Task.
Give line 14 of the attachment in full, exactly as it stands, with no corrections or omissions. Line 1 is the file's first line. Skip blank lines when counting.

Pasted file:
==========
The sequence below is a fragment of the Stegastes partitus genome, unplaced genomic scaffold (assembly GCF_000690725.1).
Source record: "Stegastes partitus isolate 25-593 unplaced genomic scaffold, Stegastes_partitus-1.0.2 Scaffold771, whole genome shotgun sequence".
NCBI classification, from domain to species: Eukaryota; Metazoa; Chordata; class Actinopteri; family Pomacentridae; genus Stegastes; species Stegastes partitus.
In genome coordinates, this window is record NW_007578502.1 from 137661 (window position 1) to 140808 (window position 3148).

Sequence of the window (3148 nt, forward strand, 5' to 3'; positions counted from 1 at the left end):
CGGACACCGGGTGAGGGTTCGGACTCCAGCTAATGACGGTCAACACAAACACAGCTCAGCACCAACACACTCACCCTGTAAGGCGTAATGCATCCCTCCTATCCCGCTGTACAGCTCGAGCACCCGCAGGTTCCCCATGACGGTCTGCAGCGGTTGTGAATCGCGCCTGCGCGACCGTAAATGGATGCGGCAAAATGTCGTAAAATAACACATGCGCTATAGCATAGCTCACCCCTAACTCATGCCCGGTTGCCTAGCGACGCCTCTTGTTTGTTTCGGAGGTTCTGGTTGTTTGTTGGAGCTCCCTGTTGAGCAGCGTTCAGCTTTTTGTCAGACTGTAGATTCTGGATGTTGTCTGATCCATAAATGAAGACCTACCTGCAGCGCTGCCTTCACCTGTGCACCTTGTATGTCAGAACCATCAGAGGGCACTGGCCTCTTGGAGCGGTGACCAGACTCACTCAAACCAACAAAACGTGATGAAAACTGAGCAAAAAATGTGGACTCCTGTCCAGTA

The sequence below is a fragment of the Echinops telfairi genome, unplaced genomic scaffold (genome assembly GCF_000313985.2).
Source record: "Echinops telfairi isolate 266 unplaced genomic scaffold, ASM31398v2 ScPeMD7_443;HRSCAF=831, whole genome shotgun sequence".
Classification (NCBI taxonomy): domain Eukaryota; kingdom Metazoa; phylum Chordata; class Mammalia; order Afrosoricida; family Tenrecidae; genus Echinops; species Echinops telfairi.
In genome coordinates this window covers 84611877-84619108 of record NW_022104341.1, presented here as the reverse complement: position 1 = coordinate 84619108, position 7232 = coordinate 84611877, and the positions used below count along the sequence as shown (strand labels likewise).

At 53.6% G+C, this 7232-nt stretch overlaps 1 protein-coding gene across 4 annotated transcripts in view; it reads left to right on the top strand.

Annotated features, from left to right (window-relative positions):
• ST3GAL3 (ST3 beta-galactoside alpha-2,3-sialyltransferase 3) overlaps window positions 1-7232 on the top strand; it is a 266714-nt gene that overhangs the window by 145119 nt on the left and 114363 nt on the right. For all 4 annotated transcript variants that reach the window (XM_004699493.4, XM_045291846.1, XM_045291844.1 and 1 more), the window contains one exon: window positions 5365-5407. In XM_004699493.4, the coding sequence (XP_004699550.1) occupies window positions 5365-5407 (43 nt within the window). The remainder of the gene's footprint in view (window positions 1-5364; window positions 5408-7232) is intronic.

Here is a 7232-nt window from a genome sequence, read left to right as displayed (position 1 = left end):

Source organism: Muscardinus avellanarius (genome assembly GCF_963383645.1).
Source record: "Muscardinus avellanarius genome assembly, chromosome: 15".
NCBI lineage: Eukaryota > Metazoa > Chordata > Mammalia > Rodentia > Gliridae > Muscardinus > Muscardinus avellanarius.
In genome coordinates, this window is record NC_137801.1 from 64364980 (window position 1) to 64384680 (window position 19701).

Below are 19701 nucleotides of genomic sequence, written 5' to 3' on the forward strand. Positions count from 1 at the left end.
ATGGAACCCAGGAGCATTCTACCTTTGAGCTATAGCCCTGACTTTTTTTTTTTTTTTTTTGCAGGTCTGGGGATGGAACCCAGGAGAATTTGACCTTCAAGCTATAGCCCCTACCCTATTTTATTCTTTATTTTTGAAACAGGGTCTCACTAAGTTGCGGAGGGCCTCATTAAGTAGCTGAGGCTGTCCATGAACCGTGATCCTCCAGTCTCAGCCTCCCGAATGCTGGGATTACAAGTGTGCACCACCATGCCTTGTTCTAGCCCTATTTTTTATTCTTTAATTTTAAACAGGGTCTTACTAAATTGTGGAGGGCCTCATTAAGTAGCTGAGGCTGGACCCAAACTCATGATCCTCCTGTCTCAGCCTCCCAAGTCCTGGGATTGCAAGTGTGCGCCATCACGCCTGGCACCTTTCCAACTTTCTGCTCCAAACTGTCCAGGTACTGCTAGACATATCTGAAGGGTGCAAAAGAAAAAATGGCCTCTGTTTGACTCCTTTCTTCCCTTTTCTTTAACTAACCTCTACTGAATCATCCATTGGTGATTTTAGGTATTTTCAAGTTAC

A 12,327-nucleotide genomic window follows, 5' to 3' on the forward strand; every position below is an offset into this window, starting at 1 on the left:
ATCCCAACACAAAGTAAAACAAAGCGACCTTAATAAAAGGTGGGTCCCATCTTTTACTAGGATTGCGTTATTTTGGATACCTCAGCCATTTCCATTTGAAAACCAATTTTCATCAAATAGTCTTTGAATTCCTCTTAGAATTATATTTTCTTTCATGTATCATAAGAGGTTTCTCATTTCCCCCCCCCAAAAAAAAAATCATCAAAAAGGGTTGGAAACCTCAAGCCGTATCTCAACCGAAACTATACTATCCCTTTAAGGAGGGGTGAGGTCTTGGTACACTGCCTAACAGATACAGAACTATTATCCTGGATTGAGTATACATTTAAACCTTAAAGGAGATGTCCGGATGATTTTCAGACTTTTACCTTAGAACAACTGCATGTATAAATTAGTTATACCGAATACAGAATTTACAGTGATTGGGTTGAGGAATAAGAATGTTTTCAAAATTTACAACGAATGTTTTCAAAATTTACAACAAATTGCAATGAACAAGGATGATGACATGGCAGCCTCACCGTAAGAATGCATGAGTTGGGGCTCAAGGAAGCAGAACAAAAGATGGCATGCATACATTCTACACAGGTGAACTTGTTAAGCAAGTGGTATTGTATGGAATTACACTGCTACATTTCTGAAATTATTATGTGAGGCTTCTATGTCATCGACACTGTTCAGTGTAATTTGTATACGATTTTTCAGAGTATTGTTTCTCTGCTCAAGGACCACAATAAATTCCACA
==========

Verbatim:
Here is a 7232-nt window from a genome sequence, read left to right as displayed (position 1 = left end):